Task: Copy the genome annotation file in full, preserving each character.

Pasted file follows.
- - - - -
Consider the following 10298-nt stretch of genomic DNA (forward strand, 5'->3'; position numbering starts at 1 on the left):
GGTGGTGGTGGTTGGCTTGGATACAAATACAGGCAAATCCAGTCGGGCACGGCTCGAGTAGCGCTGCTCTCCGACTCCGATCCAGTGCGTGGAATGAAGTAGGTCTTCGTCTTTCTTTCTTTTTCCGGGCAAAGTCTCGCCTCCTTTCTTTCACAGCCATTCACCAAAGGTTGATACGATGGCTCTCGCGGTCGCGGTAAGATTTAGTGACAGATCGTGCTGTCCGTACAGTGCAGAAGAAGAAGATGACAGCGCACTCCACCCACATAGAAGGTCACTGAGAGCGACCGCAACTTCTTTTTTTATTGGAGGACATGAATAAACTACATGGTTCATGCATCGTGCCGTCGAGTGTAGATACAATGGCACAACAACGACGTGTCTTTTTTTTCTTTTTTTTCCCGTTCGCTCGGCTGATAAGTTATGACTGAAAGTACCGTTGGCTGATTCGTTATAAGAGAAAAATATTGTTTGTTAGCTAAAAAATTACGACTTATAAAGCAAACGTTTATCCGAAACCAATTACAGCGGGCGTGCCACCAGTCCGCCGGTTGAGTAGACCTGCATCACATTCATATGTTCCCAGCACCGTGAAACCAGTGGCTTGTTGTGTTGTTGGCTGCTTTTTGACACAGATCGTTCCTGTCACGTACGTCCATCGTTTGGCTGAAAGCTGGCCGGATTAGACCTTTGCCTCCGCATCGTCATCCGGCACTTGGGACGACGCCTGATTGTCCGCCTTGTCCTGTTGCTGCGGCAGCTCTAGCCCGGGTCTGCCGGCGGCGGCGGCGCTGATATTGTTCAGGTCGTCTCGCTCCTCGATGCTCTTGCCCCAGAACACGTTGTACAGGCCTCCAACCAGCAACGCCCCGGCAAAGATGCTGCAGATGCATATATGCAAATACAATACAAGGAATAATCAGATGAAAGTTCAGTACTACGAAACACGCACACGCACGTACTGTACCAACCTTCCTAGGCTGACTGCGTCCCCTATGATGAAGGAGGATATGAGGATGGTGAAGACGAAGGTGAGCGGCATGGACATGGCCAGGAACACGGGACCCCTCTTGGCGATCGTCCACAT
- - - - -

Consider the following 10298-nt stretch of genomic DNA (forward strand, 5'->3'; position numbering starts at 1 on the left):
GGTGGTGGTGGTTGGCTTGGATACAAATACAGGCAAATCCAGTCGGGCACGGCTCGAGTAGCGCTGCTCTCCGACTCCGATCCAGTGCGTGGAATGAAGTAGGTCTTCGTCTTTCTTTCTTTTTCCGGGCAAAGTCTCGCCTCCTTTCTTTCACAGCCATTCACCAAAGGTTGATACGATGGCTCTCGCGGTCGCGGTAAGATTTAGTGACAGATCGTGCTGTCCGTACAGTGCAGAAGAAGAAGATGACAGCGCACTCCACCCACATAGAAGGTCACTGAGAGCGACCGCAACTTCTTTTTTTATTGGAGGACATGAATAAACTACATGGTTCATGCATCGTGCCGTCGAGTGTAGATACAATGGCACAACAACGACGTGTCTTTTTTTTCTTTTTTTTCCCGTTCGCTCGGCTGATAAGTTATGACTGAAAGTACCGTTGGCTGATTCGTTATAAGAGAAAAATATTGTTTGTTAGCTAAAAAATTACGACTTATAAAGCAAACGTTTATCCGAAACCAATTACAGCGGGCGTGCCACCAGTCCGCCGGTTGAGTAGACCTGCATCACATTCATATGTTCCCAGCACCGTGAAACCAGTGGCTTGTTGTGTTGTTGGCTGCTTTTTGACACAGATCGTTCCTGTCACGTACGTCCATCGTTTGGCTGAAAGCTGGCCGGATTAGACCTTTGCCTCCGCATCGTCATCCGGCACTTGGGACGACGCCTGATTGTCCGCCTTGTCCTGTTGCTGCGGCAGCTCTAGCCCGGGTCTGCCGGCGGCGGCGGCGCTGATATTGTTCAGGTCGTCTCGCTCCTCGATGCTCTTGCCCCAGAACACGTTGTACAGGCCTCCAACCAGCAACGCCCCGGCAAAGATGCTGCAGATGCATATATGCAAATACAATACAAGGAATAATCAGATGAAAGTTCAGTACTACGAAACACGCACACGCACGTACTGTACCAACCTTCCTAGGCTGACTGCGTCCCCTATGATGAAGGAGGATATGAGGATGGTGAAGACGAAGGTGAGCGGCATGGACATGGCCAGGAACACGGGACCCCTCTTGGCGATCGTCCACAT